# The function is defined: why?

• Oct 1st 2011, 10:24 AM
raymac62
The function is defined: why?
I am looking at the graph of function f(x)=(x-1)/(x^2-1) produced by the program: "Graph" created by Ivan Johanson.

Why is this rational function defined at x = 1 as the limiting value 0.5?

Is this a convention for it to be defined as the limit? Or am I crazy? (Nerd)
• Oct 1st 2011, 10:31 AM
HallsofIvy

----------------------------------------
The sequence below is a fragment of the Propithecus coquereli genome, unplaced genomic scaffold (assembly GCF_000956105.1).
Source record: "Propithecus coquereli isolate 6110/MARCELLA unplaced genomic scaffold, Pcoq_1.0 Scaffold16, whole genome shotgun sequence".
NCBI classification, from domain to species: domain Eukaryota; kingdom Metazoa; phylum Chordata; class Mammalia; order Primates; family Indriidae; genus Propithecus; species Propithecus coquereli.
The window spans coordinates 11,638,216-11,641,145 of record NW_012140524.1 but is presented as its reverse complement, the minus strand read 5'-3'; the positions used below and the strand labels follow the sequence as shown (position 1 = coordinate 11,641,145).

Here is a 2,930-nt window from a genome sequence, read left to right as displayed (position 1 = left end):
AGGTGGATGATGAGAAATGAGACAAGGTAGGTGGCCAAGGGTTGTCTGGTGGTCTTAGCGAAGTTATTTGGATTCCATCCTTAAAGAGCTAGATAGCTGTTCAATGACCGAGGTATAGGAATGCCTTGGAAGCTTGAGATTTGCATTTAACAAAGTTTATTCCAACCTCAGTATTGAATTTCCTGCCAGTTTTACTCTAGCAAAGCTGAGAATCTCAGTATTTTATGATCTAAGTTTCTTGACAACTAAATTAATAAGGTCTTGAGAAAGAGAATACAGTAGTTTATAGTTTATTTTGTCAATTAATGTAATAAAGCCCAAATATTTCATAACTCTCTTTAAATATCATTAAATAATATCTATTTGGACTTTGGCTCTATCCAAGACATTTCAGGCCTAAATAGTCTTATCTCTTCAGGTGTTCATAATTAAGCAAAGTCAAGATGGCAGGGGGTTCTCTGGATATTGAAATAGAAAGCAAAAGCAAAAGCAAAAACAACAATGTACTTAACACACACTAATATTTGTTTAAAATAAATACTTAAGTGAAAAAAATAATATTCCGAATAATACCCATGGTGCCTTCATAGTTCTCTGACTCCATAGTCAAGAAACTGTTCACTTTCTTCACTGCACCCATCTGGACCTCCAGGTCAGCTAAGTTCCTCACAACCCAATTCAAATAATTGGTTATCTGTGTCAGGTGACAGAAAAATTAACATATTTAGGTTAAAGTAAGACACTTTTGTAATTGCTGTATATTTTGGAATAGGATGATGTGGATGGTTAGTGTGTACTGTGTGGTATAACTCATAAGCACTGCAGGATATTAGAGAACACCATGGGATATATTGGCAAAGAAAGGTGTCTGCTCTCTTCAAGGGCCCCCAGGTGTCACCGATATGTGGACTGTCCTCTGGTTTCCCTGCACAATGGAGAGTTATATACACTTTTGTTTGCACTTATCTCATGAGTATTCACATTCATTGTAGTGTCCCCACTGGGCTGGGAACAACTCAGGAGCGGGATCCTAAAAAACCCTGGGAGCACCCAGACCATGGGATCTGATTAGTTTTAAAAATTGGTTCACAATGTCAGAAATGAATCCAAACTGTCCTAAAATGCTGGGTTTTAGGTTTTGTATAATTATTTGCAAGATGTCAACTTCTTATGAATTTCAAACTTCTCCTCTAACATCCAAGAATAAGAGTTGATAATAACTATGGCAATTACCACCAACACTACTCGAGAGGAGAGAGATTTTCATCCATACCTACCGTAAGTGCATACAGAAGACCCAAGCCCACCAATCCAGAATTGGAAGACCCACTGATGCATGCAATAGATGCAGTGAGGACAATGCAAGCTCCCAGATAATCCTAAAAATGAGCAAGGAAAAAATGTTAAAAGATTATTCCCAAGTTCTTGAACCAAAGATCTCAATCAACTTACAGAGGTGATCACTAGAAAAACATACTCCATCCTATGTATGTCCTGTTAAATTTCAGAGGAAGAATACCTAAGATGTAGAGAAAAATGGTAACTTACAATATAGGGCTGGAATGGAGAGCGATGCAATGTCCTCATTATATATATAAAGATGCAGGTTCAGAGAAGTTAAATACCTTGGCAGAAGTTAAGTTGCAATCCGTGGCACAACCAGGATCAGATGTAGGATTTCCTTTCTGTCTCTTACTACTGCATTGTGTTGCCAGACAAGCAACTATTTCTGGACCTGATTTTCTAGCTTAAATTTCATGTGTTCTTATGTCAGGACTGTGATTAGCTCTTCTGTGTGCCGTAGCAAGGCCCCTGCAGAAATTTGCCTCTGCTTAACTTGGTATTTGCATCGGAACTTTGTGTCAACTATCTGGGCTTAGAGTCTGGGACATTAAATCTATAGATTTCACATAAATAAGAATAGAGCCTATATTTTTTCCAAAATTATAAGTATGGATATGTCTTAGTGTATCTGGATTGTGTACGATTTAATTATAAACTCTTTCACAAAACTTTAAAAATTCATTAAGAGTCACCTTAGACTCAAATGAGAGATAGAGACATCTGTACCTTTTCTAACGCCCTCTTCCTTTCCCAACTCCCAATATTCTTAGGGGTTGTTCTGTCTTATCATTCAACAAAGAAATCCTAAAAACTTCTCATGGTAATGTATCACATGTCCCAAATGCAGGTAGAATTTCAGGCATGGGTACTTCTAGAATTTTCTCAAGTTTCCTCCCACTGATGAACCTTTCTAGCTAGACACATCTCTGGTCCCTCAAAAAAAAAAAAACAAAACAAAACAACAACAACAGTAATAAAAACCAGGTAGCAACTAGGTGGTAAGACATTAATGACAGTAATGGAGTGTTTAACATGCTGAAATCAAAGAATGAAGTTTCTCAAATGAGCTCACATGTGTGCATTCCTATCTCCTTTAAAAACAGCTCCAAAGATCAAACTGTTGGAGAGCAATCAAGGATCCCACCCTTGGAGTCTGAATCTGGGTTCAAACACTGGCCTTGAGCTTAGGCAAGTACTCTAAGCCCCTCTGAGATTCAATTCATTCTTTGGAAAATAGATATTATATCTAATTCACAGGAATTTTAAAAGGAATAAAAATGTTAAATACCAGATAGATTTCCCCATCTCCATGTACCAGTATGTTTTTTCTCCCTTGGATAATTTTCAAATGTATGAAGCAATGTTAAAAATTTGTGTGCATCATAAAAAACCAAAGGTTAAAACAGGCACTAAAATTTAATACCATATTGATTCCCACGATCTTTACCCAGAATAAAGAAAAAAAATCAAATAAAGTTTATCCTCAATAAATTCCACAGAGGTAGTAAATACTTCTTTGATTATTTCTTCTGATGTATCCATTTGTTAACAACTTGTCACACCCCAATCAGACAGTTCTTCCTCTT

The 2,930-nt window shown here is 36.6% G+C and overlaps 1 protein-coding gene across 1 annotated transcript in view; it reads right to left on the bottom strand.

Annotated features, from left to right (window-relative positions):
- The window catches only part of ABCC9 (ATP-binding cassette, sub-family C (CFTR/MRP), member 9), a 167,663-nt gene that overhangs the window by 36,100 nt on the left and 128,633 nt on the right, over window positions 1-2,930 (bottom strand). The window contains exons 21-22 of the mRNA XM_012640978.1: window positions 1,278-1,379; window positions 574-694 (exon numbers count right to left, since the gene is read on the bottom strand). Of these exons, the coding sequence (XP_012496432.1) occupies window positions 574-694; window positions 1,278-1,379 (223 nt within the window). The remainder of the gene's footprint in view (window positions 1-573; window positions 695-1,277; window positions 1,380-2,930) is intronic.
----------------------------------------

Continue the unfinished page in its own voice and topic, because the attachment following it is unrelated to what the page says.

Re: The function is defined: why?
Well, you are only crazy if you expect a computer to be as good as your brain! What is graphed there is NOT the function you give. What is true is that
$\displaystyle \frac{x-1}{x^2-1}= \frac{x-1}{(x-1)(x+1)}$
which is not defined at x= 1 and so its graph should have no point on the vertical line at x= 1.

However, for all x except x= 1,
$\displaystyle \frac{x- 1}{(x-1)(x+1)}= \frac{1}{x+1}$
which is defined at x= 1. The computer, calculating values at a finite number of values of x, "misses" the problem at x= 1 and just graphs y= 1/(x+1).
The graph is wrong.
• Oct 1st 2011, 10:37 AM
raymac62
Re: The function is defined: why?
Thanks for clarifying.